From the moment our governor became a national figure, our state has been governed differently. Differently from how Palin had performed her job up to that time. And differently from the approaches any of her predecessors had taken.
The timing of the Legislative Council's Branchflower Investigation helped begin to define how different the post-selection Palin administration would be. The O'Callaghan-Stapleton Truth Squad, and its take-no-prisoner approach to diverting what had been a bipartisan investigation about fact-finding, into a far right jihad against some of the legislators involved in the initial council vote, was immediately a low point in Alaska history. Many recognized it as such.
From the huge, sometimes overtly racist and homophobic crowds at her rallies, to her ineptitude in unscripted situations, to the growing friction between her handlers and McCain's, as the presidential campaign failed in front of the entire world, Alaskans were being held hostage.
The election that defeated McCain and Palin nationally, also brought some modest gains for Democrats and progressives in Alaska. The new bi-partisan makeup of the 2009-2010 Alaska Legislature might have been welcomed by the pre-August 29th Sarah Palin. But Palin's handlers appear to have felt that if she accommodated the body Alaskan elected, she would lose Iowa and New Hampshire in 2012. Consequently, this has been one of the most dismal legislative sessions in Alaska history.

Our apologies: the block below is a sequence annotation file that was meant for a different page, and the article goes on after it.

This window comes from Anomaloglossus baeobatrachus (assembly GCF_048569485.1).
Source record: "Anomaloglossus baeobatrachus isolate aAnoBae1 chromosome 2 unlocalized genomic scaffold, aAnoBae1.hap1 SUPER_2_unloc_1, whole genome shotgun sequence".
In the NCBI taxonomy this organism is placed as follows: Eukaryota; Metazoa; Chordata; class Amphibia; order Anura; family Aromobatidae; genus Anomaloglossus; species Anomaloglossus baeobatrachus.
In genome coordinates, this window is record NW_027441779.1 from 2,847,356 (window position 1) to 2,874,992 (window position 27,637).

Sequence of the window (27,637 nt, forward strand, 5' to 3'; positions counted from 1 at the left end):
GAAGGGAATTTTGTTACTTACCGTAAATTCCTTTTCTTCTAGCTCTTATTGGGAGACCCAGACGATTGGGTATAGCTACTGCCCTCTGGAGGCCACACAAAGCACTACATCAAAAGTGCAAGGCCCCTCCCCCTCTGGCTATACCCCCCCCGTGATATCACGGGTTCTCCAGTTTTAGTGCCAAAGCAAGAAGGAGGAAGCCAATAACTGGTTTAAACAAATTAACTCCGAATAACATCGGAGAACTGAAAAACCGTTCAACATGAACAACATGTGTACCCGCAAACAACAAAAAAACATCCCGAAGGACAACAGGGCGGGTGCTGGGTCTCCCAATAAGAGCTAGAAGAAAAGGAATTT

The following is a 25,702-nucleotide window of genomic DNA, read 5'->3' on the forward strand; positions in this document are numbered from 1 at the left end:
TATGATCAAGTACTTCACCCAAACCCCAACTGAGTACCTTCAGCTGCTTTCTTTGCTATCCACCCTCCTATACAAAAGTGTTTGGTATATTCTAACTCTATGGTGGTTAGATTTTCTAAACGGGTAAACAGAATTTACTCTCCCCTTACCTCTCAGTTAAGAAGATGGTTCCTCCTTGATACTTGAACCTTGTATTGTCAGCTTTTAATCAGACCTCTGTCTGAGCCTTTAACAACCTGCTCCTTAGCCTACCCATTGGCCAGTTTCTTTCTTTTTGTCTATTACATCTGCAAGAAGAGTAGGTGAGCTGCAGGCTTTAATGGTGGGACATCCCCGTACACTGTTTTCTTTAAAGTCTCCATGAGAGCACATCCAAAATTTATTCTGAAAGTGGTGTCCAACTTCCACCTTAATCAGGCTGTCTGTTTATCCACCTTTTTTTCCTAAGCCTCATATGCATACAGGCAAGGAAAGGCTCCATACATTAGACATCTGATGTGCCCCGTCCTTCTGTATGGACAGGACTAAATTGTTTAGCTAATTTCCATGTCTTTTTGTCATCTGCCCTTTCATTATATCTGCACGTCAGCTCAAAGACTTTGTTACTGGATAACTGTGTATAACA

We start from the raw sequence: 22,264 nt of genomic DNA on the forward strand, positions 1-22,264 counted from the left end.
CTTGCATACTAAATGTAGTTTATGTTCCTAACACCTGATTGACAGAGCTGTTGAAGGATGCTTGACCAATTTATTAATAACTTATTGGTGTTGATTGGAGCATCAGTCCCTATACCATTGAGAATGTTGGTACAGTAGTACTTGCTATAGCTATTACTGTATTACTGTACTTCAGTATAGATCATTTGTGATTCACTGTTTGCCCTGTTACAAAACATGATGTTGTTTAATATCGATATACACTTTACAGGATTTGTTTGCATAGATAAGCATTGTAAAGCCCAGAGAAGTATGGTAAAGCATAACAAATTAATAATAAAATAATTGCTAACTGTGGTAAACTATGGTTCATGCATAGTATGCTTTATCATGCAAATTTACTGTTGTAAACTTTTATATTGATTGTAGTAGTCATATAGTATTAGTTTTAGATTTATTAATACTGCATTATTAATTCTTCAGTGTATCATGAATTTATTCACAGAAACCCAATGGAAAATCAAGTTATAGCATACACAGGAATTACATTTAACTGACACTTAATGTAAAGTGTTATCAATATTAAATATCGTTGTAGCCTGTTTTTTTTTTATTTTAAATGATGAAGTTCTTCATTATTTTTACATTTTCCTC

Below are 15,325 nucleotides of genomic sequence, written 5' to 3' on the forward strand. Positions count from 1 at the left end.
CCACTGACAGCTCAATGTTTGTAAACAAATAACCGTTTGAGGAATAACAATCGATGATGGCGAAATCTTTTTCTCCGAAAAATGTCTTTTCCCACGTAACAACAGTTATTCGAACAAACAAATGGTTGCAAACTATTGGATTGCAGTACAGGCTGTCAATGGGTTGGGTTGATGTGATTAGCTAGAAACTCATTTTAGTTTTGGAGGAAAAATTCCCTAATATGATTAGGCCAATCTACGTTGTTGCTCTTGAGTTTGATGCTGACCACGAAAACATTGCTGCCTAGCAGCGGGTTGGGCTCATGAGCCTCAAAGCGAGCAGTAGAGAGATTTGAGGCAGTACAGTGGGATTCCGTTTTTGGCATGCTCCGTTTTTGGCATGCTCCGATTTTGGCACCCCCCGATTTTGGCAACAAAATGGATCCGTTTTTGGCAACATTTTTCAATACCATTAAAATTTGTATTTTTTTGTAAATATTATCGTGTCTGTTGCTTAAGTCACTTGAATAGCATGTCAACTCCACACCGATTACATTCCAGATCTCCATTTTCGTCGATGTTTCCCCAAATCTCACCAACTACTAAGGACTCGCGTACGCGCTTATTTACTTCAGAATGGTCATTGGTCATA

There's more than enough blame to go around, but a large share of it rests squarely on the ongoing dissonance between Palin's executive branch employees and her 2012 campaign advisors. We're the hostages in this intramural spat.
Here's New York Times columnist Frank Rich, writing about Palin and Iowa today:
In 2008, 60 percent of Iowa’s Republican caucus voters were evangelical Christians. Mike Huckabee won. That’s the hurdle facing the party’s contenders in 2012, which is why Romney, Palin and Gingrich are now all more vehement anti-same-sex-marriage activists than Rick Warren. Palin even broke with John McCain on the issue during their campaign, supporting the federal marriage amendment that he rejects. This month, even as the father of Palin’s out-of-wedlock grandson challenged her own family values and veracity, she nominated as Alaskan attorney general a man who has called gay people “degenerates.” Such homophobia didn’t even play in Alaska — the State Legislature voted the nominee down — and will doom Republicans like Palin in national elections.
Rich and many Outsiders - and Alaskans as well - see Palin's choice of one divisive person after another, whether it be recent convert Tim Grussendorf, recent convert Joe Nelson, Clam Gulch set-netter Brent Johnson [please see the comments about my characterization of Mr. Johnson], or Wayne Anthony Ross, as moves aimed at the people of Iowa and New Hampshire, and to the Old South, rather than as actions designed to move Alaskans forward. Or, in Palinese, "To progress Alaskans...."
GOP activist, and architect of the immensely destructive Contract